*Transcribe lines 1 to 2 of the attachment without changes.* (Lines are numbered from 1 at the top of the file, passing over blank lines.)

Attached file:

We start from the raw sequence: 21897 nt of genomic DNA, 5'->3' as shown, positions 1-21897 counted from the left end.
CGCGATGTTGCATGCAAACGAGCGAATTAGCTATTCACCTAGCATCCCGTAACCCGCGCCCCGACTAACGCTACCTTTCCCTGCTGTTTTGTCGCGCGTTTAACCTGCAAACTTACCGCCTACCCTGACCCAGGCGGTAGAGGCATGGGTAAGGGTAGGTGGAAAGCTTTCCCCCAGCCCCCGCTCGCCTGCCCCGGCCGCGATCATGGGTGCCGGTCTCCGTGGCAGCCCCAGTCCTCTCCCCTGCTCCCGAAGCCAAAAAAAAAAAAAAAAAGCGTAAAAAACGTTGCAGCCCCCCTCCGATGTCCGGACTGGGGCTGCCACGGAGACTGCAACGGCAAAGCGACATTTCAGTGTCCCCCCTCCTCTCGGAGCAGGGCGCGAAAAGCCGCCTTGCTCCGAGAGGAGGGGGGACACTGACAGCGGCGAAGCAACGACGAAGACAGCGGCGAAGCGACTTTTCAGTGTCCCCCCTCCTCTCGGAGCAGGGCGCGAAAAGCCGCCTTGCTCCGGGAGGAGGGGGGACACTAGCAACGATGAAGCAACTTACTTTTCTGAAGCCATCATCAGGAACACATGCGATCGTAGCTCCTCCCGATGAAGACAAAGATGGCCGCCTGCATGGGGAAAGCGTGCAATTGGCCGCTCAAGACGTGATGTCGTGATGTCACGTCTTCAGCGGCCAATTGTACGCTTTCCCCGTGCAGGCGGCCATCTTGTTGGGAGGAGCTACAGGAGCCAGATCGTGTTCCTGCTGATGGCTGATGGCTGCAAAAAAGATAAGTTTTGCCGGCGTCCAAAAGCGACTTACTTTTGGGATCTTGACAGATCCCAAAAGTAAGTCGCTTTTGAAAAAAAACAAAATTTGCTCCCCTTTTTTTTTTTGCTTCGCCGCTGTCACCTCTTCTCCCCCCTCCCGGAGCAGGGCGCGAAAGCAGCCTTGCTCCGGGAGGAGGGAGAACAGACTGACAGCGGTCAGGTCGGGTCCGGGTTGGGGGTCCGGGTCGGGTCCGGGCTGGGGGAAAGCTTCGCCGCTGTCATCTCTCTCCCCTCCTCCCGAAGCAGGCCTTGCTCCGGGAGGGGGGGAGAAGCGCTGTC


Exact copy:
We start from the raw sequence: 21897 nt of genomic DNA, 5'->3' as shown, positions 1-21897 counted from the left end.
CGCGATGTTGCATGCAAACGAGCGAATTAGCTATTCACCTAGCATCCCGTAACCCGCGCCCCGACTAACGCTACCTTTCCCTGCTGTTTTGTCGCGCGTTTAACCTGCAAACTTACCGCCTACCCTGACCCAGGCGGTAGAGGCATGGGTAAGGGTAGGTGGAAAGCTTTCCCCCAGCCCCCGCTCGCCTGCCCCGGCCGCGATCATGGGTGCCGGTCTCCGTGGCAGCCCCAGTCCTCTCCCCTGCTCCCGAAGCCAAAAAAAAAAAAAAAAAGCGTAAAAAACGTTGCAGCCCCCCTCCGATGTCCGGACTGGGGCTGCCACGGAGACTGCAACGGCAAAGCGACATTTCAGTGTCCCCCCTCCTCTCGGAGCAGGGCGCGAAAAGCCGCCTTGCTCCGAGAGGAGGGGGGACACTGACAGCGGCGAAGCAACGACGAAGACAGCGGCGAAGCGACTTTTCAGTGTCCCCCCTCCTCTCGGAGCAGGGCGCGAAAAGCCGCCTTGCTCCGGGAGGAGGGGGGACACTAGCAACGATGAAGCAACTTACTTTTCTGAAGCCATCATCAGGAACACATGCGATCGTAGCTCCTCCCGATGAAGACAAAGATGGCCGCCTGCATGGGGAAAGCGTGCAATTGGCCGCTCAAGACGTGATGTCGTGATGTCACGTCTTCAGCGGCCAATTGTACGCTTTCCCCGTGCAGGCGGCCATCTTGTTGGGAGGAGCTACAGGAGCCAGATCGTGTTCCTGCTGATGGCTGATGGCTGCAAAAAAGATAAGTTTTGCCGGCGTCCAAAAGCGACTTACTTTTGGGATCTTGACAGATCCCAAAAGTAAGTCGCTTTTGAAAAAAAACAAAATTTGCTCCCCTTTTTTTTTTTGCTTCGCCGCTGTCACCTCTTCTCCCCCCTCCCGGAGCAGGGCGCGAAAGCAGCCTTGCTCCGGGAGGAGGGAGAACAGACTGACAGCGGTCAGGTCGGGTCCGGGTTGGGGGTCCGGGTCGGGTCCGGGCTGGGGGAAAGCTTCGCCGCTGTCATCTCTCTCCCCTCCTCCCGAAGCAGGCCTTGCTCCGGGAGGGGGGGAGAAGCGCTGTC